Big thanks to everyone we chatted with during our fundraising process.

One important thing I learned: do everything you can to get a meeting with a partner, not an analyst.

It was just utterly unpredictable. Not to mention that fundraising before the holidays was probably not the best time to start.

Months In

Before we started fundraising I began using Mercury App, a web app pings me everyday to record my feelings on a 1 to 5 scale. It's a simple decision making tool that we found because they integrated with Notifo for their beta users. As you can see, my mood was all over the place 6.

We had been at it for close to two months in when we took a step back and looked at the big picture. While we had raised more money, we realized it was coming close to killing the company it was trying to boost. We felt like crap as a result of not having actually built anything in a very long time. Did we really want to hire at this exact moment?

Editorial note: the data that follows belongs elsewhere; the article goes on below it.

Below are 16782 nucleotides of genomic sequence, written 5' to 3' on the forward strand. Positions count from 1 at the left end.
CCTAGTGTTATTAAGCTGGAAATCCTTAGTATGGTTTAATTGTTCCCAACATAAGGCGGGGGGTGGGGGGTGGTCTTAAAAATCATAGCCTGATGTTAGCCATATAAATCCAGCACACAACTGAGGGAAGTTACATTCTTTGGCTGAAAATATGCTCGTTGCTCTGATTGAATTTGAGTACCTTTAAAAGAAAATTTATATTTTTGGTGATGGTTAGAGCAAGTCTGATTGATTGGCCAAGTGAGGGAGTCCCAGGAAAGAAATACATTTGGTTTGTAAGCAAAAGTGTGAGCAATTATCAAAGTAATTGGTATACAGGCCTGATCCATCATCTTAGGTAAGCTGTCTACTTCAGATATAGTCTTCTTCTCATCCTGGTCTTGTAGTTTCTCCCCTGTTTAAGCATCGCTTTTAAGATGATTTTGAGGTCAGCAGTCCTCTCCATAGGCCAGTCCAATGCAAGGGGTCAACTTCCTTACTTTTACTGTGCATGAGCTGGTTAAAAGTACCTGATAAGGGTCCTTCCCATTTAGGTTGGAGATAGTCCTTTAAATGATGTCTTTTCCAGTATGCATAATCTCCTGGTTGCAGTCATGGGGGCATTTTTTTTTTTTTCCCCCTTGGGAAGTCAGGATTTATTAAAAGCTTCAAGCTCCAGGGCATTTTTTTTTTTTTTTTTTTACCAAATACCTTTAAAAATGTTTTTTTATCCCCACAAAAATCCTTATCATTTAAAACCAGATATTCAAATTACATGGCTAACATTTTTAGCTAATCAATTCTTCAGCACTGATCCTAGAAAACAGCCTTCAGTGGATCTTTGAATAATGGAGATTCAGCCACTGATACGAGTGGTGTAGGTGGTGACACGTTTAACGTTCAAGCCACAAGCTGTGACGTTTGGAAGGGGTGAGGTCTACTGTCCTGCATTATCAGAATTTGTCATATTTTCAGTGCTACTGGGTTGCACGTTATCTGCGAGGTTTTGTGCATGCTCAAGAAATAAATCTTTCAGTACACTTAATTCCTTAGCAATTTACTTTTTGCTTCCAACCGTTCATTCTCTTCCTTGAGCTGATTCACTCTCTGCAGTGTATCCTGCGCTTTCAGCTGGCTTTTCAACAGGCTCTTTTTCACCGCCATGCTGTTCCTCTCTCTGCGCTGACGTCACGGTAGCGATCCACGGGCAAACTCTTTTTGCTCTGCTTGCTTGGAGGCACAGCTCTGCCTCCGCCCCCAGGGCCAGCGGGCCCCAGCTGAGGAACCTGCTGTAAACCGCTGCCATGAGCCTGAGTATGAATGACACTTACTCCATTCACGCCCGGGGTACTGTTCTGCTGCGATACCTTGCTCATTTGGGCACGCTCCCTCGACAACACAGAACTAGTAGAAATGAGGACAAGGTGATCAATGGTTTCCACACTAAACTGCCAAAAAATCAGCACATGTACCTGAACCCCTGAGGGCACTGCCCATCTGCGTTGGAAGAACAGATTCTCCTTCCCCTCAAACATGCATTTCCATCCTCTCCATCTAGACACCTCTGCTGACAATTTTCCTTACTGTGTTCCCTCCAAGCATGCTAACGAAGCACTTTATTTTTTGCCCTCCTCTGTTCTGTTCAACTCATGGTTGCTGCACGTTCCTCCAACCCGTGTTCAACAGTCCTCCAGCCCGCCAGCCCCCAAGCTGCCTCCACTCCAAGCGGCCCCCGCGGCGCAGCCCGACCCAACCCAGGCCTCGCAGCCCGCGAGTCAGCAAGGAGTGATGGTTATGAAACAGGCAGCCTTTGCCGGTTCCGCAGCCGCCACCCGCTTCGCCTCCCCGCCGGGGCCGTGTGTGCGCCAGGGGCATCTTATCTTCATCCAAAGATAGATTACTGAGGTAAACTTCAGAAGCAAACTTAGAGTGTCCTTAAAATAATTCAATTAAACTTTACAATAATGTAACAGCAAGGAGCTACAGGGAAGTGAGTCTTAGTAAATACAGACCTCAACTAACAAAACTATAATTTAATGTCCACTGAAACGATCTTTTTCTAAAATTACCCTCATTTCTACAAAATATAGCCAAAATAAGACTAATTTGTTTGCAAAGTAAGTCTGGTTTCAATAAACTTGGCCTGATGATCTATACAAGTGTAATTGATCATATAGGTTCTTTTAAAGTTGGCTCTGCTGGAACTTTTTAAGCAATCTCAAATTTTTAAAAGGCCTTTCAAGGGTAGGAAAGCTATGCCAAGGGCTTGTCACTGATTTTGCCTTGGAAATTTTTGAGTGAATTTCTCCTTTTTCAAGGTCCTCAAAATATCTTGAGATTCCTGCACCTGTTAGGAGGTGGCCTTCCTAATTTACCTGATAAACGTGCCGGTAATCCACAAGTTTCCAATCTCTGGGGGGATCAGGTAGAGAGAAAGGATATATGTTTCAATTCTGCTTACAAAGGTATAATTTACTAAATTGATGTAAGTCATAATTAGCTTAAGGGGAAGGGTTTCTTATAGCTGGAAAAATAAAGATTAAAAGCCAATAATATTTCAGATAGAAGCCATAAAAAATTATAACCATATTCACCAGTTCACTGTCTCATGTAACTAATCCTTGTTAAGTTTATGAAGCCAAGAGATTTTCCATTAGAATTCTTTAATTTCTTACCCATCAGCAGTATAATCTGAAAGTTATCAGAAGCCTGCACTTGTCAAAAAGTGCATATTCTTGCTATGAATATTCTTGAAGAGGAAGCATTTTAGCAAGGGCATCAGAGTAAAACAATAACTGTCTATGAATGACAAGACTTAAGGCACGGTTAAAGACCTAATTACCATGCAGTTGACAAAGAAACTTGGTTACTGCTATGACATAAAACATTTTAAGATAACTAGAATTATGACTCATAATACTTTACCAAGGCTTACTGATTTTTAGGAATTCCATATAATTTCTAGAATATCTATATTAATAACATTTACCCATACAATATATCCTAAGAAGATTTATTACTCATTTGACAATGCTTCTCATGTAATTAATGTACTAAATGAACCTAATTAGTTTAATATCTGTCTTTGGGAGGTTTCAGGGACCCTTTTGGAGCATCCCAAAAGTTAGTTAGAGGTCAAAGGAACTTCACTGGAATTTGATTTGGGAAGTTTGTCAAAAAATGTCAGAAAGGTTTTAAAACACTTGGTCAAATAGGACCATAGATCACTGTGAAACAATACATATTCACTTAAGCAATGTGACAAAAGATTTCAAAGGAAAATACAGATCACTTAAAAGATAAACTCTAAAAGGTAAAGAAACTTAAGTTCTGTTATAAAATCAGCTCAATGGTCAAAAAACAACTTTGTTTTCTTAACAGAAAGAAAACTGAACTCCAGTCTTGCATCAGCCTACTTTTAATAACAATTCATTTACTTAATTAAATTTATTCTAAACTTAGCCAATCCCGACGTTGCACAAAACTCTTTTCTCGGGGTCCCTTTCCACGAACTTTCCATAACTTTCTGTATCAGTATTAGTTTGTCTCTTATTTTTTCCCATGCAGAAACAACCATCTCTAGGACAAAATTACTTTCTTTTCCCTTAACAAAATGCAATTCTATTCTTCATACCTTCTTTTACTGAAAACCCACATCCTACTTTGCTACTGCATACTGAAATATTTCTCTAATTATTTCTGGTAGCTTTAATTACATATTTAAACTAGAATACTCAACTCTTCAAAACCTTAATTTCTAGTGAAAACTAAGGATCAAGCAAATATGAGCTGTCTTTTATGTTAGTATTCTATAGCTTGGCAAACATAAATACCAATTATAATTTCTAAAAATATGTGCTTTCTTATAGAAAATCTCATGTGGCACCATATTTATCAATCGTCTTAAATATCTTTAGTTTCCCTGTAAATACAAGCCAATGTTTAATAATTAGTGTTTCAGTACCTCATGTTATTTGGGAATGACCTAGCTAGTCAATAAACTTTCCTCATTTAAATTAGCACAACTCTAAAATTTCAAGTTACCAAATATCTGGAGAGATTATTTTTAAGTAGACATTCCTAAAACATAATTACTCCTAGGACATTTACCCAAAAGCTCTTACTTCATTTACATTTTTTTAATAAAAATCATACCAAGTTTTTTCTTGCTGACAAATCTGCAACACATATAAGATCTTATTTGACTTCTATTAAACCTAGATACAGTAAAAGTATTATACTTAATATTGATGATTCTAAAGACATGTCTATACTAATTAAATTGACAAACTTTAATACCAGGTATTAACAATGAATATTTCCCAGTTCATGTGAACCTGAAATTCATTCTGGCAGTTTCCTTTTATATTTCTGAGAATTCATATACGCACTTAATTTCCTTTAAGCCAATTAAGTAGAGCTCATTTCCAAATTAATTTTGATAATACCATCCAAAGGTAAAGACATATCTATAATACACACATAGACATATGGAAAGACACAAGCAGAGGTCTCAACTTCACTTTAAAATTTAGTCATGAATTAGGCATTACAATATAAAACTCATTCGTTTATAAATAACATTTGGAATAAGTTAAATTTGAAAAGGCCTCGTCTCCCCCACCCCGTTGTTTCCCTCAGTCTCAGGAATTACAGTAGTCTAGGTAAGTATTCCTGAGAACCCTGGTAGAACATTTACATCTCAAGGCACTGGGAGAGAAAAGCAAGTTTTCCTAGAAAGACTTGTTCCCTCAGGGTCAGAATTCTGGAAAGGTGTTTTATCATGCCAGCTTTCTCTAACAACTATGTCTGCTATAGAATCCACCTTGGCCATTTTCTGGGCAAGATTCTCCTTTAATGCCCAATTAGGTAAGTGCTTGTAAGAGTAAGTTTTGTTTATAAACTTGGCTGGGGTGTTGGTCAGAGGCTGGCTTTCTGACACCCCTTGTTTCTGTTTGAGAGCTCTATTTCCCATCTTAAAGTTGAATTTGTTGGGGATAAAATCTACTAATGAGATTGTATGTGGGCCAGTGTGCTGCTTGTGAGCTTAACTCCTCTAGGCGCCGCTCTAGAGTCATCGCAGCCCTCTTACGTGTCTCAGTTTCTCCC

Everything you hear about startups is about raising millions, hiring tons of developers and growing fast. Are those the only conditions under which fast growth can occur? Can two insanely motivated developers and a caffeine IV7 get the job done?

Chad and I booked office hours at Y Combinator with Paul Graham one afternoon. We told him where we were with Notifo and the fundraising process. Paul quickly picked up on our distressed mannerisms, pointing out at one point that Chad and I had the same expression and stance throughout the meeting. Chad then took the opportunity to tell the story of a time when I picked him up to drive down to South Bay for an investor meeting and we happened to be wearing the exact same thing.

We talked financials a bit and PG suggested that we just cut off the fundraising round where it stood. PG offered two routes: optimizing for users or optimizing for revenue. We chose the latter.

Paul Graham and Robert Scoble at Y Combinator
It so happens our meeting was on the day Y Combinator announced Paul Buchheit and Harj Taggar coming on as partners